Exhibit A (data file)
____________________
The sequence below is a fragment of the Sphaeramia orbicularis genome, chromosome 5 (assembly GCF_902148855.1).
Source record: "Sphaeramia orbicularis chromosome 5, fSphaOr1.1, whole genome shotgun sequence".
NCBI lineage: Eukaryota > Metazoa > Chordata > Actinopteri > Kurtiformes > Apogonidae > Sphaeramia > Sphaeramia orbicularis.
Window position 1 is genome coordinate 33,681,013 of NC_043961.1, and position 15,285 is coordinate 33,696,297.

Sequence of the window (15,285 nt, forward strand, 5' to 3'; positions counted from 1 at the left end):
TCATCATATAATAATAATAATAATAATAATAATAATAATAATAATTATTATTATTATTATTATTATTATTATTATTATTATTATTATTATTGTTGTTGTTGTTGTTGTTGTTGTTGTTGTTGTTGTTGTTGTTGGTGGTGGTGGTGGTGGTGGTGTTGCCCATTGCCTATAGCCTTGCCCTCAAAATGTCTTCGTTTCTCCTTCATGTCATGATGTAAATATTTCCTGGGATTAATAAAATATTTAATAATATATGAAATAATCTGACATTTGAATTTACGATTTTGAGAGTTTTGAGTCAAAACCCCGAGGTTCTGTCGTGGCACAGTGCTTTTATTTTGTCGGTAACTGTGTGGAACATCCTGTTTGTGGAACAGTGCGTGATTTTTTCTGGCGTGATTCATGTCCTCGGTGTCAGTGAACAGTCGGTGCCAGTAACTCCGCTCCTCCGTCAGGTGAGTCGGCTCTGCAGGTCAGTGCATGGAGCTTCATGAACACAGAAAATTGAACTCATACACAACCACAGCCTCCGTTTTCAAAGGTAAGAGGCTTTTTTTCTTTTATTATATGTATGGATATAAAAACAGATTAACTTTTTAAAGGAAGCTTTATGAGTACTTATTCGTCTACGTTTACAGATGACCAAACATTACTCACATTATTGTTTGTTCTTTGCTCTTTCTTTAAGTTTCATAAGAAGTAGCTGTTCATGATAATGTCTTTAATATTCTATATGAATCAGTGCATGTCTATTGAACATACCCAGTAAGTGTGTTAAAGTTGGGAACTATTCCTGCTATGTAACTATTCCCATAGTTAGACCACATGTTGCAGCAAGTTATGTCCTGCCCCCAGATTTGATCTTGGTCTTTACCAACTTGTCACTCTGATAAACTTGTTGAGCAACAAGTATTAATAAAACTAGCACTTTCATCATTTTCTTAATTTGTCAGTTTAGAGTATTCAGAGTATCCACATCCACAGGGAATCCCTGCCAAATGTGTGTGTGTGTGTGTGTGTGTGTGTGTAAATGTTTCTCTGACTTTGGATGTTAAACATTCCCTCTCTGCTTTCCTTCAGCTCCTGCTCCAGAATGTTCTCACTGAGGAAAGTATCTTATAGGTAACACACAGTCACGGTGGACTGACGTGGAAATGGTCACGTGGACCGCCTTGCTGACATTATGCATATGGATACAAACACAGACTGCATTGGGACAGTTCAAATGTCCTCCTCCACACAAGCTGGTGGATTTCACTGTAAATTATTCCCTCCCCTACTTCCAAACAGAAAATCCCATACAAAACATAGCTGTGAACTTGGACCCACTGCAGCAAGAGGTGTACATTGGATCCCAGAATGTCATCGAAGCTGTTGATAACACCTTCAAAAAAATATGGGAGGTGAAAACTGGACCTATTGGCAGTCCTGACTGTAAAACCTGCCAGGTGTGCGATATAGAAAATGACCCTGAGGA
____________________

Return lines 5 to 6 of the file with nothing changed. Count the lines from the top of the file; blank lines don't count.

Sequence of the window (15,285 nt, forward strand, 5' to 3'; positions counted from 1 at the left end):
TCATCATATAATAATAATAATAATAATAATAATAATAATAATAATTATTATTATTATTATTATTATTATTATTATTATTATTATTATTATTGTTGTTGTTGTTGTTGTTGTTGTTGTTGTTGTTGTTGTTGTTGGTGGTGGTGGTGGTGGTGGTGTTGCCCATTGCCTATAGCCTTGCCCTCAAAATGTCTTCGTTTCTCCTTCATGTCATGATGTAAATATTTCCTGGGATTAATAAAATATTTAATAATATATGAAATAATCTGACATTTGAATTTACGATTTTGAGAGTTTTGAGTCAAAACCCCGAGGTTCTGTCGTGGCACAGTGCTTTTATTTTGTCGGTAACTGTGTGGAACATCCTGTTTGTGGAACAGTGCGTGATTTTTTCTGGCGTGATTCATGTCCTCGGTGTCAGTGAACAGTCGGTGCCAGTAACTCCGCTCCTCCGTCAGGTGAGTCGGCTCTGCAGGTCAGTGCATGGAGCTTCATGAACACAGAAAATTGAACTCATACACAACCACAGCCTCCGTTTTCAAAGGTAAGAGGCTTTTTTTCTTTTATTATATGTATGGATATAAAAACAGATTAACTTTTTAAAGGAAGCTTTATGAGTACTTATTCGTCTACGTTTACAGATGACCAAACATTACTCACATTATTGTTTGTTCTTTGCTCTTTCTTTAAGTTTCATAAGAAGTAGCTGTTCATGATAATGTCTTTAATATTCTATATGAATCAGTGCATGTCTATTGAACATACCCAGTAAGTGTGTTAAAGTTGGGAACTATTCCTGCTATGTAACTATTCCCATAGTTAGACCACATGTTGCAGCAAGTTATGTCCTGCCCCCAGATTTGATCTTGGTCTTTACCAACTTGTCACTCTGATAAACTTGTTGAGCAACAAGTATTAATAAAACTAGCACTTTCATCATTTTCTTAATTTGTCAGTTTAGAGTATTCAGAGTATCCACATCCACAGGGAATCCCTGCCAAATGTGTGTGTGTGTGTGTGTGTGTGTGTGTAAATGTTTCTCTGACTTTGGATGTTAAACATTCCCTCTCTGCTTTCCTTCAGCTCCTGCTCCAGAATGTTCTCACTGAGGAAAGTATCTTATAGGTAACACACAGTCACGGTGGACTGACGTGGAAATGGTCACGTGGACCGCCTTGCTGACATTATGCATATGGATACAAACACAGACTGCATTGGGACAGTTCAAATGTCCTCCTCCACACAAGCTGGTGGATTTCACTGTAAATTATTCCCTCCCCTACTTCCAAACAGAAAATCCCATACAAAACATAGCTGTGAACTTGGACCCACTGCAGCAAGAGGTGTACATTGGATCCCAGAATGTCATCGAAGCTGTTGATAACACCTTCAAAAAAATATGGGAGGTGAAAACTGGACCTATTGGCAGTCCTGACTGTAAAACCTGCCAGGTGTGCGATATAGAAAATGACCCTGAGGA